Perennial crops offer opportunities for dual-purpose production – the vegetative growth can be grazed for part of the year and the grain harvested in late spring.
The Future Farm Industries CRC is researching the potential of several perennial crops, including perennial wheat. The Perennial Wheat project aims to create a dual-purpose wheat by crossing a native perennial grass with domesticated wheat. At this stage, the project has provided proof of the concept of perennial crops, rather than a commercial cultivar. There is concern that perennial crops may present a disease risk, through a ‘green bridge’ from one season to the next. In assessing this risk, traits for disease resistance have been discovered that could be important to future breeding of annual cereal crop varieties, not just perennial crops.
Developing perennial crops has many advantages for Australian farming systems. Crops in broadacre systems have traditionally been winter-active annual crops with shallow roots. Perennial crops have deeper root systems and larger root biomass. They are able to make greater use of soil water and minimise nutrient leaching while reducing soil erosion, weeds and the need for agrochemical and energy inputs. Perennial crops, like other perennial plants in farming systems, can take advantage of out-of-season rainfall to provide valuable forage and grain. They provide environmental benefits, such as sequestering carbon and preventing erosion and salination.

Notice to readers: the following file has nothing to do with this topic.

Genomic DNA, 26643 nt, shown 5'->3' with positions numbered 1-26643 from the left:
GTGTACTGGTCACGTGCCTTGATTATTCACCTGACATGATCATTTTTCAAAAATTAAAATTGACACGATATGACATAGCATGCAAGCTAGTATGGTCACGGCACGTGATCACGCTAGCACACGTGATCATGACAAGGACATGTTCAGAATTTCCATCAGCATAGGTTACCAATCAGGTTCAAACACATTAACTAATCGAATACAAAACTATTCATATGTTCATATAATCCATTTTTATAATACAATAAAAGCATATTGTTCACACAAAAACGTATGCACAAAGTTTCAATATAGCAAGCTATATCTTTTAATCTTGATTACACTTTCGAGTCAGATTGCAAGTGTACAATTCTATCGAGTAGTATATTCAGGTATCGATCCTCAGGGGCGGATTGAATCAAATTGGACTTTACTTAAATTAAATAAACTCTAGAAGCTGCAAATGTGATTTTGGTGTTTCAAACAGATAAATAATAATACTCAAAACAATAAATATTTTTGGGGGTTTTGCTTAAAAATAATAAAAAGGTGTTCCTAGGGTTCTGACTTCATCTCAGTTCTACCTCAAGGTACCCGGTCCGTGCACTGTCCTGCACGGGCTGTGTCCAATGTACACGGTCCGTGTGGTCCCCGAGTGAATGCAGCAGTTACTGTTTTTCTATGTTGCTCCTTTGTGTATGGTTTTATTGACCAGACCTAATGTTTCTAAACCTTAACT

Woody crops are a perennial crop with great potential for farm income diversification and natural resource management in medium to low rainfall regions. The Future Farm Industries CRC uses the term woody crop to describe short cycle coppicing and harvesting of trees planted for biomass production and grown interspersed with crops and pastures. Woody crops are different from agroforestry and conventional forestry because of their spacing across the farm and adaptation to lower rainfall regions.
Below is a link to a historical document relevant to Perennial Crops.
This website contains information about the CRC’s research into perennial plant based farming systems.
This site will remain live until 30 June 2017 but is no longer being updated or reviewed.
Further information about CRC research projects can be obtained by following links from relevant project pages or by viewing the research transfer page.
The CRC was funded for seven years (2007-2014) under the Australian Government Cooperative Research Centre program.